Tropical Paradise in a Vine-Tangled Web
|Easy Being Green: Pico Bonito National Park, as seen from the Lodge at Pico Bonito (Nathan Borchelt)|
From my vantage point in the low-flying 30-seater Russian twin-prop airplane—the standard vehicle for domestic transport while in Honduras—the north-central stretch of the country appears as one massive, jungle-ensnarled jade-green carpet with wide, chocolate-colored rivers carving through the landscape and more twists than a child's crayon scribble. In the distance, the dense foliage stops only when it reaches the coast, halted by a thin stretch of white sand, the rivers dispersing into the aquamarine Caribbean in a cocoa-shaded watercolor swirl.
As we bank and descend toward the airport, the ocean slips from sight and the country's inland topography jumps into dizzying, three-dimensional relief. Two-thirds of Honduras is mountainous, and when I step onto the runway at La Ceiba, the third-largest city in Honduras and the gateway to the tropical Bay Island and Pico Bonito National Park, the proximity of the towering jungle makes it feel as if the rainforest is about to slither onto the tarmac. Directly to the east looms 7,989-foot tall Pico Bonito, the tallest peak in the eponymous national park, its upper half obscured by late-afternoon rain clouds. But while the mountains themselves stand in dramatic relief against the storm-streaked sky, the deep-emerald jungle itself looks just as impenetrable and featureless as it did from 10,000 feet.
In large part, that's because it is. Pico Bonito National Park measures in at a massive 265,144 acres, second only to the two-million-acre Río Plátano Biosphere Reserve on the Mosquito Coast. But even though the park practically touches La Ceiba's airport runway, the park remains one of the least-explored regions in the country, an insanely dense, trackless swath of jungle with more than 20 churning rivers, cascading waterfalls, broad-leaf plants, and cloud forest-swaddled mountains.
Given its overwhelming density, you'd likely anticipate an exploration of Pico Bonito to swallow days of my itinerary like a traveler's black hole, which makes the Lodge at Pico Bonito all the more remarkable. After driving 20 minutes west from the airport, then cutting down a 1.2-mile dirt road lined with coffee and cocoa plantations, I reached an eco-resort that embraces the park's foreboding character with easy access into its depths, while also offering luxe accommodations, gourmet meals, and full-body massages or the lazy swing of a hammock to wind down after a day of jungle exploration. They even arm you with a tropical cocktail made of fresh fruit served in a coconut shell the moment you walk into the lobby.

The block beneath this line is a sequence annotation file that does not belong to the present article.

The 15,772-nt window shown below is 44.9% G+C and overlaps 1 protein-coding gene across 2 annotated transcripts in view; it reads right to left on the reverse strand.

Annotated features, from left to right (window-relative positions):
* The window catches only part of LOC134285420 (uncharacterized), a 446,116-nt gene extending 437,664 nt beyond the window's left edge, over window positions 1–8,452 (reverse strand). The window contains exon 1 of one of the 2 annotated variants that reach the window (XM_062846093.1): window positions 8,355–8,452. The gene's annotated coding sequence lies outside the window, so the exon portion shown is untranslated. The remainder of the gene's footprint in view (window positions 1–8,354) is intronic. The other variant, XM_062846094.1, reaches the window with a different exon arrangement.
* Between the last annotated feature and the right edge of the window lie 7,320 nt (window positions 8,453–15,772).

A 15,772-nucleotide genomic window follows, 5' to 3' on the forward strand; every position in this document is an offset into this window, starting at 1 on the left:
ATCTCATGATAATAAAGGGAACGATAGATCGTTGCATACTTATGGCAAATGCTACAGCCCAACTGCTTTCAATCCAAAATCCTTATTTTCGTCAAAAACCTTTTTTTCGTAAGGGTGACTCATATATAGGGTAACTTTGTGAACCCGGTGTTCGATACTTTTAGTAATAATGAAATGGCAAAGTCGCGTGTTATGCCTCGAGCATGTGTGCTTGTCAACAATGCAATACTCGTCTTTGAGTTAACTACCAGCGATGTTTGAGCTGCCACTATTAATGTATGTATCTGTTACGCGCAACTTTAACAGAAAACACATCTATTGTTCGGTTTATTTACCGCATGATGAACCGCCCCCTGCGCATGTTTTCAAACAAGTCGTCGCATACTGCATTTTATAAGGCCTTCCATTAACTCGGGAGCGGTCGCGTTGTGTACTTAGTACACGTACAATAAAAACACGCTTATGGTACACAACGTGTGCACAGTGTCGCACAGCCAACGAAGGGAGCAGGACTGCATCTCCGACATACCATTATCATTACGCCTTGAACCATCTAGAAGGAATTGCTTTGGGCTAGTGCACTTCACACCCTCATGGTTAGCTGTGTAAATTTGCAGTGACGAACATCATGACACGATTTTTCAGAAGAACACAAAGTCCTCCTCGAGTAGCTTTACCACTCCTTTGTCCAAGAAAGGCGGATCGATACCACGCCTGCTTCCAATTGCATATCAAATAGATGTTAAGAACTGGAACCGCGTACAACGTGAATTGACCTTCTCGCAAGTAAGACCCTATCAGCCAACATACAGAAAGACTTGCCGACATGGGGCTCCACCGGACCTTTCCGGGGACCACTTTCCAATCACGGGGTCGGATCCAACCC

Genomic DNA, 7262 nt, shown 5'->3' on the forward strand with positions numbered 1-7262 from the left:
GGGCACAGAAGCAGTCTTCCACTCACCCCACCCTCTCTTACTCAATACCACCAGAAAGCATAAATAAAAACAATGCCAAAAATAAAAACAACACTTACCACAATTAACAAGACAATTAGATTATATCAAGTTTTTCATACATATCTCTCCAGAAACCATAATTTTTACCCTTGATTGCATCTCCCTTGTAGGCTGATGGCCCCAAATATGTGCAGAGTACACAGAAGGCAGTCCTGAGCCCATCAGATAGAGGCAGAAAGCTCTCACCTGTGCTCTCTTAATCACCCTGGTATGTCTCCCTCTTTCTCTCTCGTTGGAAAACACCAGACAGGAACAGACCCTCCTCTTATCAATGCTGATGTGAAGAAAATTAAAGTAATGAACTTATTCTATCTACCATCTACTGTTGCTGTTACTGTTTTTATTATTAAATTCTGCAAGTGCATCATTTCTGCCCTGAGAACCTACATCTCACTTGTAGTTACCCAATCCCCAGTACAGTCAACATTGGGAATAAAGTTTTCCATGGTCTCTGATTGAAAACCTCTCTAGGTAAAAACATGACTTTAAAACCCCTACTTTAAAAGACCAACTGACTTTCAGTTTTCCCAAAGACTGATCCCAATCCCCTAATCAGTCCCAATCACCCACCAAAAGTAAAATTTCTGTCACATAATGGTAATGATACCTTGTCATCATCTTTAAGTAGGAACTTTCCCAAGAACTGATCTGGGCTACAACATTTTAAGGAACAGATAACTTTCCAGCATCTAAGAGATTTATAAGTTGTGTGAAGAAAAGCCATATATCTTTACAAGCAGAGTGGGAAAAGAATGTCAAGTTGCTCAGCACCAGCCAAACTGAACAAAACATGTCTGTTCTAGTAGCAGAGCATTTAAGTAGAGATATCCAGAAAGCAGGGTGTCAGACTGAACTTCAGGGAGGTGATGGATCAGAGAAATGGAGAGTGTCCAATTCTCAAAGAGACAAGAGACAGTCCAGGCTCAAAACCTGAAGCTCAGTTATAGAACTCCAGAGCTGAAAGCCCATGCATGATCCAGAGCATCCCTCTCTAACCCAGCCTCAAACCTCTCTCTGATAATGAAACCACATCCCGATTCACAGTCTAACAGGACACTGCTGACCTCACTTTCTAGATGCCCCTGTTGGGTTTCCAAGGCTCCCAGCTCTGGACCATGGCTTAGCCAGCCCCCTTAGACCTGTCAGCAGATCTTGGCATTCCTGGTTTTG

The lodge itself is composed of 22 free-standing cabins arranged in a U across a 200-acre property that butts up against the eastern border of the park. You won't find cable TV or in-room Internet access, but each cabin in this eco-lodge has its own private balcony outfitted with the afore-mentioned hammock, comfortable beds, and warm showers, and the lodge sports an expansive pool and bar, in-room massage treatment, a gift shop and educational center, and a full-service restaurant with some of the best smoked grouper in the country. A short walk back down the gravel road brings you to the Tropical Butterfly Farm and Gardens, with a screened-in "garden house" fluttering with more than 40 species of butterflies. And the lodge can also arrange for a variety of outings, from mountain biking on dirt roads through nearby farms to scuba and snorkeling on the Bay Islands to horseback riding, whitewater rafting, sea kayaking, and in-depth tours to neighboring indigenous populations.
Details mentioned in this article were accurate at the time of publication